The original Pennsylvania Station opened in 1910 to serve the Pennsylvania and Long Island Railroads; the later construction of the New York Connecting Railroad allowed the New Haven Railroad to enter as well. The Pennsy, as the largest and wealthiest railroad in the US, built a palace as its New York station. By the 1950s, as railroads were declining, the station began to be seen as an albatross: expensive to keep up and not providing nearly as much rent as could be expected from two full blocks of Manhattan real estate. Penn Station, Take 1, ended in the late 1960s, as the headhouse and concourse were demolished and an office building and new sports arena (the fourth Madison Square Garden) were constructed in their place, over the still-in-use platforms. Penn Station, Take 2, which I travelled thorough hundreds of times, had the ambience of a slightly-better-than-average subway station. As of the beginning of this year, we have Penn Station, Take 3, which uses a portion of the post office west of the original station as a new headhouse. There’s a certain symmetry to that, since the post office was designed by the same architects as the original station (McKim Mead and White) to complement it.
Rather than me going through the entire story let me recommend a New York Times article by Christina Goldbaum, a Times architectural review by Michael Kimmelman, and an independent architectural review by Karrie Jacobs.
The picture that I took above, during any first time catching a train at the new station, gives a sense of standing there looking at one end of the new concourse. Here’s a wide-angle but more artificial view of the whole concourse. (My apologies to the woman in the foreground for the effect that the panorama setting had on her appearance.)
There’s been a lot of focus on the skylights, and rightly so. The second station was oppressive, like being a fly trapped inside a desk drawer, so having an all-glass roof in the main space helps a lot; the architectural and structural design of the skylight are also impressive. But I found myself looking at the whole space with a sense of deja vu until I realized the architects had made a very clever choice. They had no way (economically or geometrically) to recreate the roman-bath portion of the first station:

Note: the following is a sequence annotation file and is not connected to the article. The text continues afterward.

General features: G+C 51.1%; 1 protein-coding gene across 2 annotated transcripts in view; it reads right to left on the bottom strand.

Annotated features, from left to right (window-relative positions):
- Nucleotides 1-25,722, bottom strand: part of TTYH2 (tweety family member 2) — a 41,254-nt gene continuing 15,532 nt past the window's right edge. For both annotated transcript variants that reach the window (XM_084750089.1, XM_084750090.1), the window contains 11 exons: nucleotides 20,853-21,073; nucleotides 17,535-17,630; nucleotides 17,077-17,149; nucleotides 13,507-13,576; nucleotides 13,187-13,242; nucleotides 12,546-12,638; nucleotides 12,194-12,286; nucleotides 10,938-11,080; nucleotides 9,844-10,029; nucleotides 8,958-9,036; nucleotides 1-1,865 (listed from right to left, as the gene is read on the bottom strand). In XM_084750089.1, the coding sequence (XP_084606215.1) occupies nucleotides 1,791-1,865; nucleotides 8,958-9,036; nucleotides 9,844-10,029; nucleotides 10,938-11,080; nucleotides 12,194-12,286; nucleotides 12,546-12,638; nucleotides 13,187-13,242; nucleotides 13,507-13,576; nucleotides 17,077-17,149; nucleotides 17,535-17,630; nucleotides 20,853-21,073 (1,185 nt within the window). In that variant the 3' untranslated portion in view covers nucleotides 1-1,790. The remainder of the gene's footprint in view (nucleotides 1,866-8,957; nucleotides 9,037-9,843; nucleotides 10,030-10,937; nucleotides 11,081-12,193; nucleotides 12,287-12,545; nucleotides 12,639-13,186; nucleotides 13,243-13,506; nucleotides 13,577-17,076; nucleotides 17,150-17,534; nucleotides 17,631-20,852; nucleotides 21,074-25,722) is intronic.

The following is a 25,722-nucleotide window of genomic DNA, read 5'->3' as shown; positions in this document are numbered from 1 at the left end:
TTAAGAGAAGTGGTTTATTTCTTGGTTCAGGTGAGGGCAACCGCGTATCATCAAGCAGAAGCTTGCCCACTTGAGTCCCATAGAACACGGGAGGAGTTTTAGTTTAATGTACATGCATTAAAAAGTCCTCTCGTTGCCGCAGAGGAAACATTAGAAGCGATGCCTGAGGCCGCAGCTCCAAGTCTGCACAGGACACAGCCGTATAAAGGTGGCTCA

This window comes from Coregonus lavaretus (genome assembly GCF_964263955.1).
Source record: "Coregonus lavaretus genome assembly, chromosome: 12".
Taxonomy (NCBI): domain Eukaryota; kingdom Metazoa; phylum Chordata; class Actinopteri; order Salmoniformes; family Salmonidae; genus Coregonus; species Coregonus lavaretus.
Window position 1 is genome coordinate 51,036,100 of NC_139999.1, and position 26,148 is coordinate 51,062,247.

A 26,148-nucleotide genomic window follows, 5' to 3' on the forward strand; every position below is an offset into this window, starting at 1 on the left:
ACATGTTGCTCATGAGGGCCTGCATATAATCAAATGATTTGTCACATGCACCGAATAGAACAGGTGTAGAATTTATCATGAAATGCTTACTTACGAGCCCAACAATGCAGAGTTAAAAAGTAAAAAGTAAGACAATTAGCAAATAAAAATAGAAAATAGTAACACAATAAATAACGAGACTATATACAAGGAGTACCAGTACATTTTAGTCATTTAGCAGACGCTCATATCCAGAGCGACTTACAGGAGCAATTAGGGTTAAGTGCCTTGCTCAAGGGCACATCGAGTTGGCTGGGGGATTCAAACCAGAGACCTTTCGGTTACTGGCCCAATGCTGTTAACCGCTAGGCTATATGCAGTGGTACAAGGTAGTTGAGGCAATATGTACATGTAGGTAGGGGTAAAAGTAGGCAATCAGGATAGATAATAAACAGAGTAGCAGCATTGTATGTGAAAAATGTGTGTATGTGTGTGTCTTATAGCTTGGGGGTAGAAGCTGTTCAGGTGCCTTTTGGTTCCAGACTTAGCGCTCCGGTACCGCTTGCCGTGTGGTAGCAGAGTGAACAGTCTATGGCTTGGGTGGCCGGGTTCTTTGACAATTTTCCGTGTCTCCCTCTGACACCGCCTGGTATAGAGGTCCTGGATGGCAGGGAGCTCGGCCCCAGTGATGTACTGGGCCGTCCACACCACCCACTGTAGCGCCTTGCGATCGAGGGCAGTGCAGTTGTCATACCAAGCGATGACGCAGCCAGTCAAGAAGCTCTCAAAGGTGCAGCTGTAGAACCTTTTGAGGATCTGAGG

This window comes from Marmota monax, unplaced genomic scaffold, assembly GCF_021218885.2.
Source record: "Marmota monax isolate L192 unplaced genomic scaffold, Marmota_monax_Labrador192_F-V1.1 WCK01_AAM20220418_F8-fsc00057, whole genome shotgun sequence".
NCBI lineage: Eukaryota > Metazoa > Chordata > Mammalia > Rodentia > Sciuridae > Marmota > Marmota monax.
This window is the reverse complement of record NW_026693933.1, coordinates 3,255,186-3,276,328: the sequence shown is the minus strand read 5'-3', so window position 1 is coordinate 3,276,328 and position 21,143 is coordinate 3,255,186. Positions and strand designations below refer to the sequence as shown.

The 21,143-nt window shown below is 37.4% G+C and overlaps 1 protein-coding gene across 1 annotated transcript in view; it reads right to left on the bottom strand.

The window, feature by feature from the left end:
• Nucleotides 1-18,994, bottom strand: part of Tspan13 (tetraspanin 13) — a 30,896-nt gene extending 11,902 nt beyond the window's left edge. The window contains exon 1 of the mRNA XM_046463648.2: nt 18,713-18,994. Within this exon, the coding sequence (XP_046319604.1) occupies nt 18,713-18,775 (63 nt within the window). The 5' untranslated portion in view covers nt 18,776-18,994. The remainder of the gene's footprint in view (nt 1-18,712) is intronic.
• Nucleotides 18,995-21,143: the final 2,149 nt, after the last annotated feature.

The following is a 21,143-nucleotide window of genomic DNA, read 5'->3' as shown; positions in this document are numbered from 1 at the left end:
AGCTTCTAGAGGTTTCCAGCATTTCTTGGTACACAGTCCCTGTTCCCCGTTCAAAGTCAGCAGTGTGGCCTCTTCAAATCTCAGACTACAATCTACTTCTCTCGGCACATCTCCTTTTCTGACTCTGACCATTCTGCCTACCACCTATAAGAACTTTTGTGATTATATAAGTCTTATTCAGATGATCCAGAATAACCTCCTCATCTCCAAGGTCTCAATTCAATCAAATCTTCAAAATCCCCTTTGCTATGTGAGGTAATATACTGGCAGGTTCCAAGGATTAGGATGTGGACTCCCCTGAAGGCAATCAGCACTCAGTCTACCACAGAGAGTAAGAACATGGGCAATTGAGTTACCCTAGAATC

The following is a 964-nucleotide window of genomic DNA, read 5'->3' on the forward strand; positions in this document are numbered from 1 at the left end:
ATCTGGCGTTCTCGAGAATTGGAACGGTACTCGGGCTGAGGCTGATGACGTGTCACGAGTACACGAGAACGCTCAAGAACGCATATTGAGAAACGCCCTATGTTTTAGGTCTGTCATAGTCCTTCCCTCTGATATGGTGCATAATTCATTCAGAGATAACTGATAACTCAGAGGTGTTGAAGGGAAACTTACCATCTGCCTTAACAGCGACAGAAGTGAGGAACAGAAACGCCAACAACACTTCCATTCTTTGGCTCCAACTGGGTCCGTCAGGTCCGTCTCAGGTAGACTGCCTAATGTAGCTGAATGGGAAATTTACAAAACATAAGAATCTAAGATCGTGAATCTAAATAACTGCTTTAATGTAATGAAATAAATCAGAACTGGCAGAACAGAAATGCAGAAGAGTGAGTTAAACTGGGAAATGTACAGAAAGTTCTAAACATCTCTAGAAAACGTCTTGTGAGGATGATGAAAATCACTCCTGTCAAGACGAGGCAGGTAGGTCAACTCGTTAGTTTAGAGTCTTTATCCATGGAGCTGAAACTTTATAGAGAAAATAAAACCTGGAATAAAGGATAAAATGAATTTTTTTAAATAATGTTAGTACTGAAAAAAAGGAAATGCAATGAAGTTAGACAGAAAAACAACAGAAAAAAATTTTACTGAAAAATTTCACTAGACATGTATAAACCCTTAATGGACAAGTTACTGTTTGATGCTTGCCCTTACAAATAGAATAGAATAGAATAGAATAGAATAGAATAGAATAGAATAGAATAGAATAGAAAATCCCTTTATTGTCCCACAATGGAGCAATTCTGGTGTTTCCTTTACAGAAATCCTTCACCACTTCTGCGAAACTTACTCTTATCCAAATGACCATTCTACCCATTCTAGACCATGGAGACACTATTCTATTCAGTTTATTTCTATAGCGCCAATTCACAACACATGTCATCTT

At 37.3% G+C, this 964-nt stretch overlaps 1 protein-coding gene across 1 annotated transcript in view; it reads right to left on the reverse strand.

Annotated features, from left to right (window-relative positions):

So they used as their model the roman-bath-meets-steel-framing part of the original:
Then, a big empty floor with services at the perimeter, a curved skylight above, and stairs down to the platforms; 110 years later, the exact same thing, with escalators in place of stairs. I’d even go so far as to say this idea was reused because it works.
Some of the details of the new concourse struck me as appropriate to both the space and the reuse idea, and not just the cute and chunky columns. For example, what’s a better way to hide air vents than by putting them behind a heavy steel truss:
The old Penn Station was never coming back. The grand public spaces were meant for long-distance passengers who are now a small minority of the 350,000 rail passengers who pass through it daily (along with another 250,000 people using the adjacent subways and other services), a lot of the secondary spaces were awkwardly planned for the number of people, and the maintenance-cost-to-revenue-ratio problem that doomed the first station still exists. But the third station, using the original platforms and (mostly) the original track layout, is an attractive and functional building that would be celebrated without reservation if there weren’t a beautiful 50-year-old ghost hanging around.
There are still a few loose ends. There’s a lot of new signage directing people from the subways and the platforms to the new concourse, but a more direct connection to the east is in the works. Traffic is unnaturally low because of Covid, and we’ll see what has to be adapted when that big room is packed with people. And, perhaps most importantly, we’ll see what, if anything, has to be adapted as the materials start to age.